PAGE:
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Another chemical engine explosion

Follow-up to this weekend's discussion

Someone sent me this discussion thread he started, http://autos.groups.yahoo.com/group/ahrensfoxpreservation/message/4069

From Tom Scott:

In Matt Lee's "A Pictorial History of the Fire Engine – Volume 1"(Page 257), there is a picture of an early rig with a Holloway chemical tank which had -"popped a seam while preparing for a Fourth of July parade killing fireman Fred Heavrin" of Bloomfield, Nebraska. The apparatus also suffered major damage.

from Larry D. Christiansen:

Its main components were two horizontal tanks each holding between 26 and 35 gallons of water and the chemical hose dispensed from the hose reel behind the driver’s seat. taken from Logan’s Firestorm Over New Chemical Fire Engine

Looks like it happened on/around July 17, 1925.

Rock Valley Bee on that date reported:

Blown high in the air by the force of an explosion of the chemical tank on the fire truck, Fred Heavrin, driver of the truck, sustained injuries which resulted in his death about 40 minutes later.

The accident happened on the main business corner of town where a popcorn machine (!!!) had caught fire. In endeavoring to turn on the chemicals, the contents of the tank were mixed before the safety valve had been opened.

From Bill "Firegeezer" Schumm:

Yes, sidewalk popcorn machines were substantial in size.  My dad ran one when he was a teenager.  His father owned a bar / pool hall next door to the town's first movie theater.  Back then the theaters hadn't yet wised up and started selling their own (profitable) snacks and candies inside.  So folks would have to bring snacks with them.  Before showings, Dad would roll out the large popcorn machine onto the sidewalk, fire it up and sell bags and bags of freshly popped corn.  The aroma was irresistible.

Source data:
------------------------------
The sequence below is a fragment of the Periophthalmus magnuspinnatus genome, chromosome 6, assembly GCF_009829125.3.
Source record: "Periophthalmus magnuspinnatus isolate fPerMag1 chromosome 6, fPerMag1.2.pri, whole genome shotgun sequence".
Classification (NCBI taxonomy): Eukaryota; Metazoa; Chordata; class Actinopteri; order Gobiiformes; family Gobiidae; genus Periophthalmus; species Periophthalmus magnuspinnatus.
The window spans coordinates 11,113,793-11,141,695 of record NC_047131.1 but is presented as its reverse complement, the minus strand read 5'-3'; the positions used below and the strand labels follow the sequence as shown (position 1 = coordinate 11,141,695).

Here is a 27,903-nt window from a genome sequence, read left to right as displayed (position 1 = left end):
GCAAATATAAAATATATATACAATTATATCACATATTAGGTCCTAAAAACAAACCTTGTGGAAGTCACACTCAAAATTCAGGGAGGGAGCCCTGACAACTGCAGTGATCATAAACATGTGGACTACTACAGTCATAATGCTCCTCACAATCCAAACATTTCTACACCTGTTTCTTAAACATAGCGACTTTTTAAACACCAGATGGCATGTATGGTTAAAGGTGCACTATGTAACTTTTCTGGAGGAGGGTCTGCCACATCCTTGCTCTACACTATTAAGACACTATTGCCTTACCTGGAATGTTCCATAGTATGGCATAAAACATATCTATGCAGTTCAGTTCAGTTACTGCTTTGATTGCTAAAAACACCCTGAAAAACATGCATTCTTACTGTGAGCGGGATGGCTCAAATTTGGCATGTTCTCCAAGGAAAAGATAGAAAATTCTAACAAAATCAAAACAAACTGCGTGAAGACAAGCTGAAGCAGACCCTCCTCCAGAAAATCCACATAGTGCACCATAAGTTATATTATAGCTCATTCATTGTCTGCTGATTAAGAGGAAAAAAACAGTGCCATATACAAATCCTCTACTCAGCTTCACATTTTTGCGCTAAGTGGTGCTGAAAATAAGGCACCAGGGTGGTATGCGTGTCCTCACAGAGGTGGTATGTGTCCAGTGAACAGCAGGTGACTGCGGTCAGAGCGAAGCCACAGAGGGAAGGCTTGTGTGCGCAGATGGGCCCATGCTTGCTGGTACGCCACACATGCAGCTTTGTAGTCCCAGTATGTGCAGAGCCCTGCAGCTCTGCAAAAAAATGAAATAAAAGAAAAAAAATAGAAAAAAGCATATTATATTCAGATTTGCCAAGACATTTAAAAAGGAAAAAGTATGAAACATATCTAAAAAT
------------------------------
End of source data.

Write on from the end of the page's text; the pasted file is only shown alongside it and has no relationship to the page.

Back to work. Let's get corn-o-matic started.

Comments - Add Yours

  • Legeros

    Couple citations and notes to the above posting:

    Dave Durant was the person who shared the discussion thread he started on the Ahrens Fox Preservation Yahoo group. Thanks Dave, and others.

    Matt Lee’s book features of a photo of the damaged Bloomfield rig, a motor apparatus that looks like a combination chemical and hose wagon.

    Google searching found the Rock Valley Bee story dated Friday, July 17, 1925. This date is obviously some weeks later than the Fourth of July parade account cited in Lee’s book.